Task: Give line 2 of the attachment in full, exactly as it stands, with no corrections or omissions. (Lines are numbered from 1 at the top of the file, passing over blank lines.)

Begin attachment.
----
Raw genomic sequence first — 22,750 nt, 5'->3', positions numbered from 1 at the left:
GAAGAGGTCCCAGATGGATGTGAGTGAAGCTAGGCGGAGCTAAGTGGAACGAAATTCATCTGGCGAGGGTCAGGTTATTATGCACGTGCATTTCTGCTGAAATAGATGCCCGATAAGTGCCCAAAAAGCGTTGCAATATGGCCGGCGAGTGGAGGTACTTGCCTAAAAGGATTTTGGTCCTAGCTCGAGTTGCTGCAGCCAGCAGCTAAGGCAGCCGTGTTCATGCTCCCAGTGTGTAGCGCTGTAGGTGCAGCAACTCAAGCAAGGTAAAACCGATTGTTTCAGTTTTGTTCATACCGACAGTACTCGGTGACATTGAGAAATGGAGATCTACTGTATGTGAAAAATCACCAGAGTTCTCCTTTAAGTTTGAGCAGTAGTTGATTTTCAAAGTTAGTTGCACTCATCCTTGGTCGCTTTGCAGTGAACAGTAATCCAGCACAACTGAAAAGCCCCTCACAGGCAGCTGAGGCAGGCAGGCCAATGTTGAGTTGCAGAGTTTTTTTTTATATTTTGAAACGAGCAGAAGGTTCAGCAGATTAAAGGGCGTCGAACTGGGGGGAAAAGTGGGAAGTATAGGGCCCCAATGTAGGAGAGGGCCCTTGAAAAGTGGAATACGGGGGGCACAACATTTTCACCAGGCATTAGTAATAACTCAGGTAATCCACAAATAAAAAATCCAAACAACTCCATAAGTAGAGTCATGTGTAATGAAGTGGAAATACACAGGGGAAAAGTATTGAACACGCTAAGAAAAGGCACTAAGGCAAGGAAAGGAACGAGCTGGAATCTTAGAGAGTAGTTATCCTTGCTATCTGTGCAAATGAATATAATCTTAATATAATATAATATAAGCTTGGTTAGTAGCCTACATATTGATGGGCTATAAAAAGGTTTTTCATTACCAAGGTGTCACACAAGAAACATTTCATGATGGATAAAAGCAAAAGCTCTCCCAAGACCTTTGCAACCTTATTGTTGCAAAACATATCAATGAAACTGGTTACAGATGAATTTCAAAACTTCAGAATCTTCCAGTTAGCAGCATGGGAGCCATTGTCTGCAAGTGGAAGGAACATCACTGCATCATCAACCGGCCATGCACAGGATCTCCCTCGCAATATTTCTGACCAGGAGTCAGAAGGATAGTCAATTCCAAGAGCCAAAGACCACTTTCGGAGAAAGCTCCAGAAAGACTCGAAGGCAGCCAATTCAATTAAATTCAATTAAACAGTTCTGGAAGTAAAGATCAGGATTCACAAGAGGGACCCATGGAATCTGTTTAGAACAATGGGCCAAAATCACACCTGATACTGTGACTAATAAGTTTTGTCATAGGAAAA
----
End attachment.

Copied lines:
GAAGAGGTCCCAGATGGATGTGAGTGAAGCTAGGCGGAGCTAAGTGGAACGAAATTCATCTGGCGAGGGTCAGGTTATTATGCACGTGCATTTCTGCTGAAATAGATGCCCGATAAGTGCCCAAAAAGCGTTGCAATATGGCCGGCGAGTGGAGGTACTTGCCTAAAAGGATTTTGGTCCTAGCTCGAGTTGCTGCAGCCAGCAGCTAAGGCAGCCGTGTTCATGCTCCCAGTGTGTAGCGCTGTAGGTGCAGCAACTCAAGCAAGGTAAAACCGATTGTTTCAGTTTTGTTCATACCGACAGTACTCGGTGACATTGAGAAATGGAGATCTACTGTATGTGAAAAATCACCAGAGTTCTCCTTTAAGTTTGAGCAGTAGTTGATTTTCAAAGTTAGTTGCACTCATCCTTGGTCGCTTTGCAGTGAACAGTAATCCAGCACAACTGAAAAGCCCCTCACAGGCAGCTGAGGCAGGCAGGCCAATGTTGAGTTGCAGAGTTTTTTTTTATATTTTGAAACGAGCAGAAGGTTCAGCAGATTAAAGGGCGTCGAACTGGGGGGAAAAGTGGGAAGTATAGGGCCCCAATGTAGGAGAGGGCCCTTGAAAAGTGGAATACGGGGGGCACAACATTTTCACCAGGCATTAGTAATAACTCAGGTAATCCACAAATAAAAAATCCAAACAACTCCATAAGTAGAGTCATGTGTAATGAAGTGGAAATACACAGGGGAAAAGTATTGAACACGCTAAGAAAAGGCACTAAGGCAAGGAAAGGAACGAGCTGGAATCTTAGAGAGTAGTTATCCTTGCTATCTGTGCAAATGAATATAATCTTAATATAATATAATATAAGCTTGGTTAGTAGCCTACATATTGATGGGCTATAAAAAGGTTTTTCATTACCAAGGTGTCACACAAGAAACATTTCATGATGGATAAAAGCAAAAGCTCTCCCAAGACCTTTGCAACCTTATTGTTGCAAAACATATCAATGAAACTGGTTACAGATGAATTTCAAAACTTCAGAATCTTCCAGTTAGCAGCATGGGAGCCATTGTCTGCAAGTGGAAGGAACATCACTGCATCATCAACCGGCCATGCACAGGATCTCCCTCGCAATATTTCTGACCAGGAGTCAGAAGGATAGTCAATTCCAAGAGCCAAAGACCACTTTCGGAGAAAGCTCCAGAAAGACTCGAAGGCAGCCAATTCAATTAAATTCAATTAAACAGTTCTGGAAGTAAAGATCAGGATTCACAAGAGGGACCCATGGAATCTGTTTAGAACAATGGGCCAAAATCACACCTGATACTGTGACTAATAAGTTTTGTCATAGGAAAA